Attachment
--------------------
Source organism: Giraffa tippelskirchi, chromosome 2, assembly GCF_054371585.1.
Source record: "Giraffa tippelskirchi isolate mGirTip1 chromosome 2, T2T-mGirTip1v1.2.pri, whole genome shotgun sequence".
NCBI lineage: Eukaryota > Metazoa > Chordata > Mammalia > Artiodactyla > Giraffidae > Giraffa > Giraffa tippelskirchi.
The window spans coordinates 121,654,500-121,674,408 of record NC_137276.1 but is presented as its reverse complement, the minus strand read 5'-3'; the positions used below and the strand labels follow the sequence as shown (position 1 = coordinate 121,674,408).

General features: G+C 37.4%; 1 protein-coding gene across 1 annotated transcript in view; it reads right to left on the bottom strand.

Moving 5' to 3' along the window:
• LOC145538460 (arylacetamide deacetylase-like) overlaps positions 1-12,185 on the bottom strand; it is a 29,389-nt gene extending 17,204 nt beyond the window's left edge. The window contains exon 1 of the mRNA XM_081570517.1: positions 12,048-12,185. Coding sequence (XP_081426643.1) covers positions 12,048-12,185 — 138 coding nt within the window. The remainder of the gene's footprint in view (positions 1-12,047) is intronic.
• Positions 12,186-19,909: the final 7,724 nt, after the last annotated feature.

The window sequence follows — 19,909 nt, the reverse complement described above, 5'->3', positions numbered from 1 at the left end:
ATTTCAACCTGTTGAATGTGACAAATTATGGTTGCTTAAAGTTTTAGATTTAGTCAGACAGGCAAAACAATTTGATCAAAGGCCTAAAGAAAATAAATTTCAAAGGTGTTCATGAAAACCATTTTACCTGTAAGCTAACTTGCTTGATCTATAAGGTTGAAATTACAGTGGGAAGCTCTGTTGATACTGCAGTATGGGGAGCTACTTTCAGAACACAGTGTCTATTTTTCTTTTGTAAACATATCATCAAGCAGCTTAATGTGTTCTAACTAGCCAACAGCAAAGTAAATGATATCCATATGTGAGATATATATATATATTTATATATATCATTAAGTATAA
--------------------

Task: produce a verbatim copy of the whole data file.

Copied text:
Source organism: Giraffa tippelskirchi, chromosome 2, assembly GCF_054371585.1.
Source record: "Giraffa tippelskirchi isolate mGirTip1 chromosome 2, T2T-mGirTip1v1.2.pri, whole genome shotgun sequence".
NCBI lineage: Eukaryota > Metazoa > Chordata > Mammalia > Artiodactyla > Giraffidae > Giraffa > Giraffa tippelskirchi.
The window spans coordinates 121,654,500-121,674,408 of record NC_137276.1 but is presented as its reverse complement, the minus strand read 5'-3'; the positions used below and the strand labels follow the sequence as shown (position 1 = coordinate 121,674,408).

General features: G+C 37.4%; 1 protein-coding gene across 1 annotated transcript in view; it reads right to left on the bottom strand.

Moving 5' to 3' along the window:
• LOC145538460 (arylacetamide deacetylase-like) overlaps positions 1-12,185 on the bottom strand; it is a 29,389-nt gene extending 17,204 nt beyond the window's left edge. The window contains exon 1 of the mRNA XM_081570517.1: positions 12,048-12,185. Coding sequence (XP_081426643.1) covers positions 12,048-12,185 — 138 coding nt within the window. The remainder of the gene's footprint in view (positions 1-12,047) is intronic.
• Positions 12,186-19,909: the final 7,724 nt, after the last annotated feature.

The window sequence follows — 19,909 nt, the reverse complement described above, 5'->3', positions numbered from 1 at the left end:
ATTTCAACCTGTTGAATGTGACAAATTATGGTTGCTTAAAGTTTTAGATTTAGTCAGACAGGCAAAACAATTTGATCAAAGGCCTAAAGAAAATAAATTTCAAAGGTGTTCATGAAAACCATTTTACCTGTAAGCTAACTTGCTTGATCTATAAGGTTGAAATTACAGTGGGAAGCTCTGTTGATACTGCAGTATGGGGAGCTACTTTCAGAACACAGTGTCTATTTTTCTTTTGTAAACATATCATCAAGCAGCTTAATGTGTTCTAACTAGCCAACAGCAAAGTAAATGATATCCATATGTGAGATATATATATATATTTATATATATCATTAAGTATAA